Military misconduct addressed

Maj.Gen. Christine Whitecross at CFB Comox for meetings with members

Maj.Gen. Christine Whitecross was at CFB Comox Thursday for a presentation on sexual misconduct in the Canadian Armed Forces.

Acknowledging there “may be cases of (sexual misconduct) at CFB Comox,” 19 Wing Commander Col. Tom Dunne welcomed Canada’s highest-ranking woman and leader of a response team on a report on sexual misconduct in the Canadian Armed Forces to the base Thursday.

Maj.Gen. Christine Whitecross and her team were appointed to respond and study the report, which was created by former Supreme Court Justice Marie Deschamps, who found sexual misconduct is “endemic” in the Canadian military.

Whitecross conducted two town hall-style meetings Thursday morning to members, and acknowledged afterwards in an interview there is inconsistency to how people are processing the report.

“A number of people are surprised by the report; a number of people find it difficult to understand how we got to that position, and on the other extreme there are a number of people who think the report is bang-on and are happy that it is being addressed.”

In the report, Deschamps made 10 recommendations, which Chief of Defence Staff Gen. Tom Lawson accepted two outright and eight in principal.

One of the recommendations is that the Canadian Armed Forces create an independent centre where victims can seek support and advice.

Last Wednesday, a CBC report noted Canada’s top general issued orders for the military to plan to ignore key recommendations, including the creation of the independent centre.

In response to the story, Lawson noted he has accepted the recommendation of a ‘Centre of Accountability ‘ – separate from the chain of command – in principal.

He added before the final report was received, he took a proactive measure to stand-up a dedicated team to examine the report and to develop an action plan to respond to it.

“These planning assumptions should in no way be viewed as restrictions or orders for (Whitecross) to ignore the recommendations of the final report. Any such suggestion is quite simply false,” he explained in a media release.

Whitecross said Thursday she has never received mixed messages and hopes they will not restrict a member’s ability to speak out about any sexual misconduct.

“I want to make it very clear that I’ve never had a mixed message. The direction I got from the leadership at the Canadian Armed Forces – chief of the defence staff – has been constant since he appointed me,” she explained.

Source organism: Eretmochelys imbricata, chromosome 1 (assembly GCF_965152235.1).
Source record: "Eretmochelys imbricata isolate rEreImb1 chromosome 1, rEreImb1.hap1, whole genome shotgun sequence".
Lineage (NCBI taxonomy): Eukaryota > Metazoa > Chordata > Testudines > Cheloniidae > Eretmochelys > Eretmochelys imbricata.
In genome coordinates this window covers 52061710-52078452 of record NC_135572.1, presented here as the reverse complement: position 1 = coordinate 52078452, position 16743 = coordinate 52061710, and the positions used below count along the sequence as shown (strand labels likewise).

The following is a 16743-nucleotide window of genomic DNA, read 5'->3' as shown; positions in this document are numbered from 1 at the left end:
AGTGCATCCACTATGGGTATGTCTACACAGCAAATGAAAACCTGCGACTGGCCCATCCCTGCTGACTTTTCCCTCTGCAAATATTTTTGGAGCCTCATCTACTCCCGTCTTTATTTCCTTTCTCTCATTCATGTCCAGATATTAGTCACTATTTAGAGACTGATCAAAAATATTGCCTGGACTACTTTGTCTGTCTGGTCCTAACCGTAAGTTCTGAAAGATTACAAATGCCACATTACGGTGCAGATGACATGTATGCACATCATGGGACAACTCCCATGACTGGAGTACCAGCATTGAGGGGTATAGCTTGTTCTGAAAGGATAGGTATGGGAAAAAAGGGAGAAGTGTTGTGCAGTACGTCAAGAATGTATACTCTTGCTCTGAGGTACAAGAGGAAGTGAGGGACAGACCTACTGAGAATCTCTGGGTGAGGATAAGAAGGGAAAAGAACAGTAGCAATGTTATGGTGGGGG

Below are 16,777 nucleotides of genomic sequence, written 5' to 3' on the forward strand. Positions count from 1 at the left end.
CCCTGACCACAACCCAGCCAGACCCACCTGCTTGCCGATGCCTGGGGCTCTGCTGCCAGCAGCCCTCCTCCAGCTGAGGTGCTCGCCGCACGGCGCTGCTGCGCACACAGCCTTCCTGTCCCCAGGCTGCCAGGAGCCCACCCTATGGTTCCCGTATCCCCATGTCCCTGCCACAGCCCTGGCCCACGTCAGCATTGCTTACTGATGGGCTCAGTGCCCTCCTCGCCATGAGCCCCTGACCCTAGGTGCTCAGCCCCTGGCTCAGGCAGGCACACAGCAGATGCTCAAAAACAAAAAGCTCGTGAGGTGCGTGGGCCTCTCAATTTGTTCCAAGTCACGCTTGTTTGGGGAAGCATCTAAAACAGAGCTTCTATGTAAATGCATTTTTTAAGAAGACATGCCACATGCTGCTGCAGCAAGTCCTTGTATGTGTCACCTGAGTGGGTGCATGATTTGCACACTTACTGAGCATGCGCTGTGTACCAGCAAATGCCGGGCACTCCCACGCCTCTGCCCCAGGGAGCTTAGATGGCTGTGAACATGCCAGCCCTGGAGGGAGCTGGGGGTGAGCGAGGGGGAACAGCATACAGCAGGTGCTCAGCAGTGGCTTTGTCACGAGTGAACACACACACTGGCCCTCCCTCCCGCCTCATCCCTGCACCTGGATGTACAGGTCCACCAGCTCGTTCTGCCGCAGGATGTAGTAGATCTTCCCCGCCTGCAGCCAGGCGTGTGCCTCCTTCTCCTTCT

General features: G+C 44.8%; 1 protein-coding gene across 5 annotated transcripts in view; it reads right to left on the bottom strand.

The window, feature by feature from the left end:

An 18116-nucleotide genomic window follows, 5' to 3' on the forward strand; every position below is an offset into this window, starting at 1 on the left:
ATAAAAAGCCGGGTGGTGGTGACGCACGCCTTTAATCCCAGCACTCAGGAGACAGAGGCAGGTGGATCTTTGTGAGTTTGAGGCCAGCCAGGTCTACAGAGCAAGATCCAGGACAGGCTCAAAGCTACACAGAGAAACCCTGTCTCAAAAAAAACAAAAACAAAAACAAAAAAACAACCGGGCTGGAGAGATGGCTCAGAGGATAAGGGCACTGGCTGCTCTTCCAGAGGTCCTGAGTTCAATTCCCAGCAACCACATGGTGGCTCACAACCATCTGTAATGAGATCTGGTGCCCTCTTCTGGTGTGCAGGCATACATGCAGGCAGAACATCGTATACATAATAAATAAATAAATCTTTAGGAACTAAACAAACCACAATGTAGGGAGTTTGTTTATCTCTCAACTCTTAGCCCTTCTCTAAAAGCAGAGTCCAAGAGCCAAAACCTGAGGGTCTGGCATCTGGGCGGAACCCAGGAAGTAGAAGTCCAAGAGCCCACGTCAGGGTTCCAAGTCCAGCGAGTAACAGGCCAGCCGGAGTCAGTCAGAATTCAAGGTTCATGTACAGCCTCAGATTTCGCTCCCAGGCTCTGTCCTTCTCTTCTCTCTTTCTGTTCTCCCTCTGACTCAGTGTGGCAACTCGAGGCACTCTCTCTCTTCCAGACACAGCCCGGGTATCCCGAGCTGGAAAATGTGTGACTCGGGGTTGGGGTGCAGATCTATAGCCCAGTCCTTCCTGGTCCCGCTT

“We’ve always been very open to the mandate which has been to address all 10 recommendations from Madame Deschamps and to bring them forward. That’s never changed.”

Whitecross said through town halls, discussions and conversations, behaviour change in the short term will lead to long-term cultural change in the Canadian Forces.

Socially, she noted, there’s an imperative to treat everybody with dignity and respect, but as military members, it’s important to instil the cohesion amongst members that will yield operational success and excellence.

“We can only do that when people feel comfortable being at work and actually working with their colleagues.”

Dunne explained when creating her report, Deschamps did have the opportunity to visit the base and speak to members, as her mandate was to speak anonymously to several air force, army and navy bases.

While he acknowledged it’s not quantified or aggregated in any way, her report shows there were problems identified.

“As the local commander of the base, I am not aware of specific incidents that are not being looked after but all I can do is accept the fact that Madame Deschamps did speak to people who had concerns across the country, and I would extrapolate from that there may be cases of it here.”

He added he will take every case seriously and will help victims in any way through the chain of command.

With the first report due in the fall, Whitecross hopes to have tangible action plans and even measurements in all of the action items.

“I can’t really say how long it will take us. Culture change takes months and years; behaviour change as well. As we’re moving forward, we’re hoping that by the fall we’ll actually be able to give an indication of where we are and where we’re going.”

 

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